4. Composting requires maintaining

While your home compost can generally be left to rot for months or years at a time, you still need to work on the pile to support the biodegradation process.

Especially if you have an indoor compost pile, you have to keep track of what you throw in your special type of bin and tend it regularly. Being on top of things can help you manage the odor, aerate the mixture and speed up decay, and keep pests away. An indoor compost usually takes about five weeks to be ready.

Whether you have indoor or an open compost, there's no rushing it - if it looks dark and rich, that means it's ready to be added to your garden soil. And reaching this point takes a bit of handiwork.

You have to mix and turn the compost regularly using a shovel or pitchfork, and you need to add water if the pile seems too dry. You can also cover the compost with a tarp to keep it moist.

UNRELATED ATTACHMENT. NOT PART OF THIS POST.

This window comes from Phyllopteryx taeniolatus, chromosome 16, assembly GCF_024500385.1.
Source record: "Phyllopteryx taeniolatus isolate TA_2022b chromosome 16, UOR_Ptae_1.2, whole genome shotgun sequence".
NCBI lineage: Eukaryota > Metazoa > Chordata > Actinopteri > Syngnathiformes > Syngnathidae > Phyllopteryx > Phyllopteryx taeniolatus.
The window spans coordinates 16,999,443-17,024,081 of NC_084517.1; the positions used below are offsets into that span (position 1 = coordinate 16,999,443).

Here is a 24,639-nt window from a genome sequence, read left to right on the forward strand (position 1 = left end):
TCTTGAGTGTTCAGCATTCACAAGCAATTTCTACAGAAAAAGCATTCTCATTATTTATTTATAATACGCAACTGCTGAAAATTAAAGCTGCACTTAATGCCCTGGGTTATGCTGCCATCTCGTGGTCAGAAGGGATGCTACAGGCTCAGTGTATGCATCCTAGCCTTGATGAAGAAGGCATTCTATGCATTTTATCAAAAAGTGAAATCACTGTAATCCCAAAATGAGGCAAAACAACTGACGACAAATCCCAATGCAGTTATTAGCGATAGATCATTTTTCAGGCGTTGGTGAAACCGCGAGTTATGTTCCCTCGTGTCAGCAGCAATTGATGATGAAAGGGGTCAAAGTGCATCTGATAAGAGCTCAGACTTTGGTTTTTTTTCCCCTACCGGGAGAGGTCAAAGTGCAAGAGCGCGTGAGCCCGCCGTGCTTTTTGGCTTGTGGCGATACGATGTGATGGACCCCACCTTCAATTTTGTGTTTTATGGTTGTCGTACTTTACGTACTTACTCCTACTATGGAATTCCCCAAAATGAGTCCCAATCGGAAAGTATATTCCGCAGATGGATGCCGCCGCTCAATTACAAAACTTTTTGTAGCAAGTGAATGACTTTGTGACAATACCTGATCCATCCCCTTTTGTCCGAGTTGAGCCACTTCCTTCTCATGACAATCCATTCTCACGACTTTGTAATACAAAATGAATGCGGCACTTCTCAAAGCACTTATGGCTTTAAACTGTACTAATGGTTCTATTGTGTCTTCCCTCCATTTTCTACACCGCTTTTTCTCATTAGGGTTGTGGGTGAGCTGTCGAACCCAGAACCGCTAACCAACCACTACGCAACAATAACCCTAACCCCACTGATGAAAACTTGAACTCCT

5. Know when best to start composting

When it comes to composting at home, you can start an indoor or an open pile any time of the year. But, there's always an advantage to starting during the warmer months.

Spring is a great time to start because of the warmer weather - you're guaranteed a more robust activity from microorganisms, and you can aerate the compost more conveniently if you have an open pile in your backyard.

Ready to Start Your Home Compost?

Composting is one of the five tenets of zero waste lifestyle: refuse, reduce, reuse, rot, and recycle. It's a great way to give back to our land instead of adding pollution to our landfills.

There are few preparations required with home composting, and as long as you have the open pile or your indoor bin ready, you can keep the compost manageable with our tips above.

What do you think about home compost? Share your thoughts and ideas in the comments!